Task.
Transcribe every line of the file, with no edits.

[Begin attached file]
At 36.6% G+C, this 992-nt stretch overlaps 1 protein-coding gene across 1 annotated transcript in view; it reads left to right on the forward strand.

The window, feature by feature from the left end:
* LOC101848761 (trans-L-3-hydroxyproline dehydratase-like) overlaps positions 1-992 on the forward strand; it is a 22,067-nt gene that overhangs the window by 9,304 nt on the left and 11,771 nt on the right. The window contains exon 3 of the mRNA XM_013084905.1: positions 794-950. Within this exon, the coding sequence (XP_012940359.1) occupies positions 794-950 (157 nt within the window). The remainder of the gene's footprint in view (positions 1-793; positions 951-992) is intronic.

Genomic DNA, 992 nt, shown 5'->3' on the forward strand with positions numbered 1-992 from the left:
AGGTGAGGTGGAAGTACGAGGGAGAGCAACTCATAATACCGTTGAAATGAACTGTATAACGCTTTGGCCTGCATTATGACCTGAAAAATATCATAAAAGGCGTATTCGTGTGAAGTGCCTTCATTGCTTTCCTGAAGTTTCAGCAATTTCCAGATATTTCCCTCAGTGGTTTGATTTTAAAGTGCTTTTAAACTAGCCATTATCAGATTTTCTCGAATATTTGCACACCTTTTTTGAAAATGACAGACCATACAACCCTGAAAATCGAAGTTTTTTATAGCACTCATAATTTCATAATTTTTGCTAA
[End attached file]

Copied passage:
At 36.6% G+C, this 992-nt stretch overlaps 1 protein-coding gene across 1 annotated transcript in view; it reads left to right on the forward strand.

The window, feature by feature from the left end:
* LOC101848761 (trans-L-3-hydroxyproline dehydratase-like) overlaps positions 1-992 on the forward strand; it is a 22,067-nt gene that overhangs the window by 9,304 nt on the left and 11,771 nt on the right. The window contains exon 3 of the mRNA XM_013084905.1: positions 794-950. Within this exon, the coding sequence (XP_012940359.1) occupies positions 794-950 (157 nt within the window). The remainder of the gene's footprint in view (positions 1-793; positions 951-992) is intronic.

Genomic DNA, 992 nt, shown 5'->3' on the forward strand with positions numbered 1-992 from the left:
AGGTGAGGTGGAAGTACGAGGGAGAGCAACTCATAATACCGTTGAAATGAACTGTATAACGCTTTGGCCTGCATTATGACCTGAAAAATATCATAAAAGGCGTATTCGTGTGAAGTGCCTTCATTGCTTTCCTGAAGTTTCAGCAATTTCCAGATATTTCCCTCAGTGGTTTGATTTTAAAGTGCTTTTAAACTAGCCATTATCAGATTTTCTCGAATATTTGCACACCTTTTTTGAAAATGACAGACCATACAACCCTGAAAATCGAAGTTTTTTATAGCACTCATAATTTCATAATTTTTGCTAA